A student came to me for “tips” to improve her monologue work. She complained the form causes her to struggle and push. Of course it does.
Monologues are evil. No amount of imagination or focus can make up for the fact that they force a performer to work in a vacuum, requiring an intensely connected art to be demonstrated in an isolated, disconnected way.
Evil, yes, and also necessary. But there are ways to dance with the devil—and gain the upper hand.
Choose an active piece. Story pieces, while funny or touching on the page, can spew out in an unfocused ramble. Playing strong actions to achieve a clear objective keeps you on point.
Choose a focal point before you begin. Take a few seconds to look over your auditors’ heads and pick a spot—a window, a piece of tape stuck to the wall, an air vent. Put your imaginary scene partner there, and though he may move around (mine—possessed by the devil—always deserts me), the focal point will remain your anchor.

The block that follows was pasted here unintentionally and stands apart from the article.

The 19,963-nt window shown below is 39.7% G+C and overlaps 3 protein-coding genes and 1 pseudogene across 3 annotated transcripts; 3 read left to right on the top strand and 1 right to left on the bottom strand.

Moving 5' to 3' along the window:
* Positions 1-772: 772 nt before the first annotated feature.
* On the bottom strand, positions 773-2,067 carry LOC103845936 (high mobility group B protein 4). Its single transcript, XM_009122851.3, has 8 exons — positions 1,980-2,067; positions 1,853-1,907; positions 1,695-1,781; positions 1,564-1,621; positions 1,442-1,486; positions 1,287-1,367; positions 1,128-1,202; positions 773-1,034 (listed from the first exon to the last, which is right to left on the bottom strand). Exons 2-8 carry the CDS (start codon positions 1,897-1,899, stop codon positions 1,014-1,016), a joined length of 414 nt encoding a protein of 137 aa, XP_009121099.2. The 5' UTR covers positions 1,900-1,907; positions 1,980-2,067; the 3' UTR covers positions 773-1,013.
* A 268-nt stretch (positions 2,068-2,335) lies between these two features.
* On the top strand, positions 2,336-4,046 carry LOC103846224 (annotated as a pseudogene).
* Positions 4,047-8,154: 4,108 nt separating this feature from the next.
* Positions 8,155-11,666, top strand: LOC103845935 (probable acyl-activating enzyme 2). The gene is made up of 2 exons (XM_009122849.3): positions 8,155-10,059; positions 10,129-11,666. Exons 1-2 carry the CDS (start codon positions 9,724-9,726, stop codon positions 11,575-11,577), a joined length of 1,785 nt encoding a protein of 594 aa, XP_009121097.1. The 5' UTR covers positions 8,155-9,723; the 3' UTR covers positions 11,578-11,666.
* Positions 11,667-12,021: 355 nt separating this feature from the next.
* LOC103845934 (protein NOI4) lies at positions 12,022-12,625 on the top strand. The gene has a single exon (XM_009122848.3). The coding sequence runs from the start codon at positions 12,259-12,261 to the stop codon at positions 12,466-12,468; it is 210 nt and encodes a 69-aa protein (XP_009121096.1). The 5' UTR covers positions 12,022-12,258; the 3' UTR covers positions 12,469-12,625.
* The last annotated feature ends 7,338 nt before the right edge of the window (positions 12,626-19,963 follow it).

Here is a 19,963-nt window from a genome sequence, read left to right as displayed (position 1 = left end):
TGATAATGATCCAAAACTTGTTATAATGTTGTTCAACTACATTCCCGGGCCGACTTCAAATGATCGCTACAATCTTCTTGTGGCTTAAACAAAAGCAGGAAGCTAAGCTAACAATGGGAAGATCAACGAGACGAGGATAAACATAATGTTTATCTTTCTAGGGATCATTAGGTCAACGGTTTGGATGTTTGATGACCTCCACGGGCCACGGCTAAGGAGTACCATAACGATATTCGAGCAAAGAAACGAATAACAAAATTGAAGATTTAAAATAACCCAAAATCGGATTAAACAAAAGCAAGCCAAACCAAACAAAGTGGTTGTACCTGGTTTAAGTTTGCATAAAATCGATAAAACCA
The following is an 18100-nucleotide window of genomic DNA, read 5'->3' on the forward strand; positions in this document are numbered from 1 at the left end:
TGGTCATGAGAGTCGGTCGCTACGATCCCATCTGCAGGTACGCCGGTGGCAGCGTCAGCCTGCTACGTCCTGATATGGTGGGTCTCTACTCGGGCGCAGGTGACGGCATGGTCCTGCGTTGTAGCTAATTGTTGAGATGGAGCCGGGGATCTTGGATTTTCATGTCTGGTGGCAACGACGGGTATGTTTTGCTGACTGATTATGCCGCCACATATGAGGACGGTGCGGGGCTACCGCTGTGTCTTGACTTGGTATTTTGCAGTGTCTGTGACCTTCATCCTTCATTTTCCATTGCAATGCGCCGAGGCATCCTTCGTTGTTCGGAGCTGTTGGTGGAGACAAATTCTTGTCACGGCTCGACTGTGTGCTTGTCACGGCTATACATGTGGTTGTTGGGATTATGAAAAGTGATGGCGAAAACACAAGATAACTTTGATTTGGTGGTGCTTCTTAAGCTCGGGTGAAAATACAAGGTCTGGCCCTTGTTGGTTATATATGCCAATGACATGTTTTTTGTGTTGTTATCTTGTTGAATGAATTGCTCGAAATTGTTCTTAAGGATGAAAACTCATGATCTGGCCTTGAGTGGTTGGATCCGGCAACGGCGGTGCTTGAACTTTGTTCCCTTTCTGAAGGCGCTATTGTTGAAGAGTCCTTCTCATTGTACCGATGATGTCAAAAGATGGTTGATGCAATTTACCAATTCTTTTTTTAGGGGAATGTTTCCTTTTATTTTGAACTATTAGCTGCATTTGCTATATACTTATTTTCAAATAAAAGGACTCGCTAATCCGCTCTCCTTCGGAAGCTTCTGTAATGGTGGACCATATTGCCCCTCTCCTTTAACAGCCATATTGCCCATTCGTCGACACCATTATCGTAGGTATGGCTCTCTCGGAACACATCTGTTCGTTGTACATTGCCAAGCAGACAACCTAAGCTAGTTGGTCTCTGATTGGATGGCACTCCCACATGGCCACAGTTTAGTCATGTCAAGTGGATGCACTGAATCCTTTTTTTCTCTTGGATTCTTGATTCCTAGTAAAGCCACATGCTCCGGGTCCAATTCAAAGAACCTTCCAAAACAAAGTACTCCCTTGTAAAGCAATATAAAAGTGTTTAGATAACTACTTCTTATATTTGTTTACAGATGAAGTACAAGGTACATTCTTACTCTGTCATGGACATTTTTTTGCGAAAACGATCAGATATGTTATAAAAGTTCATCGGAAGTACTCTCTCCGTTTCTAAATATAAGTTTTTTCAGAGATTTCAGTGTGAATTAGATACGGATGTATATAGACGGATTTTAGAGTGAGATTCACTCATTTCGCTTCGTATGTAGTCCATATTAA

Choose a short piece. If they ask for a two-minute monologue, choose one that takes less than 90 seconds, even strewn with self-indulgent pauses. Most auditors make up their minds in the first 30 seconds—why worry about going over?
Own it. Once you’ve made your choices, gather your wits and go for it. Find the moment, fill the space, and take your time.
Happily, most auditions rely on cold reads and sides. The monologue—while important in early career stages—eventually returns to the underworld from whence it sprang.
Jackie Apodaca is an associate professor and the head of performance at Southern Oregon University.